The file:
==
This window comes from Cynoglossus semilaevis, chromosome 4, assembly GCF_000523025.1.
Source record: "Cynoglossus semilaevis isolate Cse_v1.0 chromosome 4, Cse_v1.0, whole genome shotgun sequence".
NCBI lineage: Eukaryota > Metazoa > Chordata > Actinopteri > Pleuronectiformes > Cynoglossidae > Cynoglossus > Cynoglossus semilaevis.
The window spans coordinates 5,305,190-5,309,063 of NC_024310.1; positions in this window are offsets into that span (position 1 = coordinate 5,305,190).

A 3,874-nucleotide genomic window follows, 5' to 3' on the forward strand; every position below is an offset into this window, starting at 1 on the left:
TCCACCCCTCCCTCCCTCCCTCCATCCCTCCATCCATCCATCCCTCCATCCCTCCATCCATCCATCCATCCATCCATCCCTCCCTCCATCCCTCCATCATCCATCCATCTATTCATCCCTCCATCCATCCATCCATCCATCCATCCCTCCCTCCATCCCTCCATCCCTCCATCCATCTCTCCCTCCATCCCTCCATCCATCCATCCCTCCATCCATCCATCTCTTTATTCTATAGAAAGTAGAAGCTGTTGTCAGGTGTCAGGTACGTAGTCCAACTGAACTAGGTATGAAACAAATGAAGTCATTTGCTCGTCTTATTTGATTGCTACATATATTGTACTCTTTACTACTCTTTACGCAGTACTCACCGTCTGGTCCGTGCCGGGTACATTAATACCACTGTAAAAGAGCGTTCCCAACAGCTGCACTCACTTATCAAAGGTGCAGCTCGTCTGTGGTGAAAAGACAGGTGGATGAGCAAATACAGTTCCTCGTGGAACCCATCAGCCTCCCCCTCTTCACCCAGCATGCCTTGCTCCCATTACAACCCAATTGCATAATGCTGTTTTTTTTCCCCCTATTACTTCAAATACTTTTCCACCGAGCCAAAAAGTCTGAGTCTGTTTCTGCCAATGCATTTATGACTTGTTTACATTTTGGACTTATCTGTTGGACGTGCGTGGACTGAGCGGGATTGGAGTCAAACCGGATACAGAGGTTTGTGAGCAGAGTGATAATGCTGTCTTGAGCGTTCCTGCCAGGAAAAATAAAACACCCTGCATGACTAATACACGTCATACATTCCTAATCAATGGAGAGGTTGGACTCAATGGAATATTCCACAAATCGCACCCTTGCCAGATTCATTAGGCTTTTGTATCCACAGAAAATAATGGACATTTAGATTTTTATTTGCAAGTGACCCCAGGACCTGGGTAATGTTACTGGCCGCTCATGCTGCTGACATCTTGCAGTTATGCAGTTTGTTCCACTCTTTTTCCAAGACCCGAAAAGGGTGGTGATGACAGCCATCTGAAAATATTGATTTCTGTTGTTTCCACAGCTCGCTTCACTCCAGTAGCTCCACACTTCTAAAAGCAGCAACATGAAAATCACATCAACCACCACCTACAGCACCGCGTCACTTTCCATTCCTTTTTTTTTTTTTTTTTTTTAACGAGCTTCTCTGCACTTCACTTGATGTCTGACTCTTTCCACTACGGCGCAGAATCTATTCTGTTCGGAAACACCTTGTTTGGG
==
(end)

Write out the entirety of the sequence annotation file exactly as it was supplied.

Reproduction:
This window comes from Cynoglossus semilaevis, chromosome 4, assembly GCF_000523025.1.
Source record: "Cynoglossus semilaevis isolate Cse_v1.0 chromosome 4, Cse_v1.0, whole genome shotgun sequence".
NCBI lineage: Eukaryota > Metazoa > Chordata > Actinopteri > Pleuronectiformes > Cynoglossidae > Cynoglossus > Cynoglossus semilaevis.
The window spans coordinates 5,305,190-5,309,063 of NC_024310.1; positions in this window are offsets into that span (position 1 = coordinate 5,305,190).

A 3,874-nucleotide genomic window follows, 5' to 3' on the forward strand; every position below is an offset into this window, starting at 1 on the left:
TCCACCCCTCCCTCCCTCCCTCCATCCCTCCATCCATCCATCCCTCCATCCCTCCATCCATCCATCCATCCATCCATCCCTCCCTCCATCCCTCCATCATCCATCCATCTATTCATCCCTCCATCCATCCATCCATCCATCCATCCCTCCCTCCATCCCTCCATCCCTCCATCCATCTCTCCCTCCATCCCTCCATCCATCCATCCCTCCATCCATCCATCTCTTTATTCTATAGAAAGTAGAAGCTGTTGTCAGGTGTCAGGTACGTAGTCCAACTGAACTAGGTATGAAACAAATGAAGTCATTTGCTCGTCTTATTTGATTGCTACATATATTGTACTCTTTACTACTCTTTACGCAGTACTCACCGTCTGGTCCGTGCCGGGTACATTAATACCACTGTAAAAGAGCGTTCCCAACAGCTGCACTCACTTATCAAAGGTGCAGCTCGTCTGTGGTGAAAAGACAGGTGGATGAGCAAATACAGTTCCTCGTGGAACCCATCAGCCTCCCCCTCTTCACCCAGCATGCCTTGCTCCCATTACAACCCAATTGCATAATGCTGTTTTTTTTCCCCCTATTACTTCAAATACTTTTCCACCGAGCCAAAAAGTCTGAGTCTGTTTCTGCCAATGCATTTATGACTTGTTTACATTTTGGACTTATCTGTTGGACGTGCGTGGACTGAGCGGGATTGGAGTCAAACCGGATACAGAGGTTTGTGAGCAGAGTGATAATGCTGTCTTGAGCGTTCCTGCCAGGAAAAATAAAACACCCTGCATGACTAATACACGTCATACATTCCTAATCAATGGAGAGGTTGGACTCAATGGAATATTCCACAAATCGCACCCTTGCCAGATTCATTAGGCTTTTGTATCCACAGAAAATAATGGACATTTAGATTTTTATTTGCAAGTGACCCCAGGACCTGGGTAATGTTACTGGCCGCTCATGCTGCTGACATCTTGCAGTTATGCAGTTTGTTCCACTCTTTTTCCAAGACCCGAAAAGGGTGGTGATGACAGCCATCTGAAAATATTGATTTCTGTTGTTTCCACAGCTCGCTTCACTCCAGTAGCTCCACACTTCTAAAAGCAGCAACATGAAAATCACATCAACCACCACCTACAGCACCGCGTCACTTTCCATTCCTTTTTTTTTTTTTTTTTTTTAACGAGCTTCTCTGCACTTCACTTGATGTCTGACTCTTTCCACTACGGCGCAGAATCTATTCTGTTCGGAAACACCTTGTTTGGG